Romax & partners selected by US government to drive wind turbine innovation
– Wind turbine specialist selected to develop an innovative wind turbine drive-train design –
Romax Technology has been selected by the U.S. Department of Energy (DOE) as the lead mechanical engineer in a consortium that will develop an innovative wind turbine drive-train design, as part of a $3m USD project run by DOE’s National Renewable Energy Laboratory (NREL) in Golden, Colorado.
The project was developed with the brief of studying advanced drive-train technology that can be scaled for large turbines and ultimately reduce the cost of wind energy. Romax is contributing its mechanical engineering and wind turbine expertise to a consortium which includes the NREL, CREE, DNV, DOE’s Oak Ridge National Laboratory, GE Wind and Vattenfall Windpower.
The team has an unparalleled level of design, build, test and commercialization expertise and has developed a drive-train design that will increase reliability, improve efficiency and reduce the cost of wind power. The team’s concept will scale to ratings as high as 10MW whilst maintaining the lowest possible costs.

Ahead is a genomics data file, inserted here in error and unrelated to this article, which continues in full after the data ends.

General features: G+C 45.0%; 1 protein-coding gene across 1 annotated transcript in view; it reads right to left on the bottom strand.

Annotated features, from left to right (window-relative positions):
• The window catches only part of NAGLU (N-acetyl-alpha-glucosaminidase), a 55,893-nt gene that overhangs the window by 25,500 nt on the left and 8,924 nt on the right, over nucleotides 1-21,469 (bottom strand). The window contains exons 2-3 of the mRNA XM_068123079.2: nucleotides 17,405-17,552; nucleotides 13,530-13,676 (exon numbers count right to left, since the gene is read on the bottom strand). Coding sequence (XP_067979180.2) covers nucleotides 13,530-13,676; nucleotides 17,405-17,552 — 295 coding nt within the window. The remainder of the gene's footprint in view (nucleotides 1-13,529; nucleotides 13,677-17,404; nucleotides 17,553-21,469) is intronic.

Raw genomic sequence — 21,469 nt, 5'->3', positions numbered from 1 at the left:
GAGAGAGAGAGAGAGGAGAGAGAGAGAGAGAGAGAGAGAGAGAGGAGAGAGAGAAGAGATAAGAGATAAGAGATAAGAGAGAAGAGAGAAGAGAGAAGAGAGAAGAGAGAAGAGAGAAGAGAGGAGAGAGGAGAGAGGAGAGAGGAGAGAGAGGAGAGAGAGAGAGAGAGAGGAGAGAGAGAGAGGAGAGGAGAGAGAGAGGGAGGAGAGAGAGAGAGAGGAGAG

The Romax gearbox design will consist of a single, planetary stage that reduces part numbers by eliminating higher speed gear stages, and investigates the use of planet journal bearings for minimizing planet stage size.
Romax’s involvement in the project started in 2011 when it was selected to be part of an NREL team that competed against six other groups to conduct a study of advanced drive-train technologies. The team was one of only two awarded funding for a follow-on phase to build a prototype and demonstrate the commercialization of the technology.
Christopher Halse, Romax US Engineering Manager, commented: “After successfully completing phase one, phase two will give us the opportunity to fabricate and test a megawatt-scale prototype drive-train to prove our design innovations. The drive-train will be tested in the NREL’s 2.5MW dynamometer and will utilize the NREL’s newly commissioned Controllable Grid Interface (CGI) to replicate the loads wind turbines undergo in the field.”
“Upon successful completion of testing, technology readiness levels will be determined and combined with a commercialization plan that will ultimately lead to global deployment of the drive-train technologies. Our six years of close collaboration with the NREL is a clear indication of Romax’s commitment to driving innovation in the wind energy industry.”
Jon Keller from the NREL commented: “There have been reliability concerns with traditional high speed gearbox designs resulting from the impacts of large and unpredictable loads imparted on the gears and bearings. These types of loads are caused both by the wind acting on the rotor and by utility faults to the wind turbine gearbox through the generator. It is these factors we are striving to address and through the consortium we have every confidence that all the parties involved will play a significant role in improving the drive-train’s overall reliability.”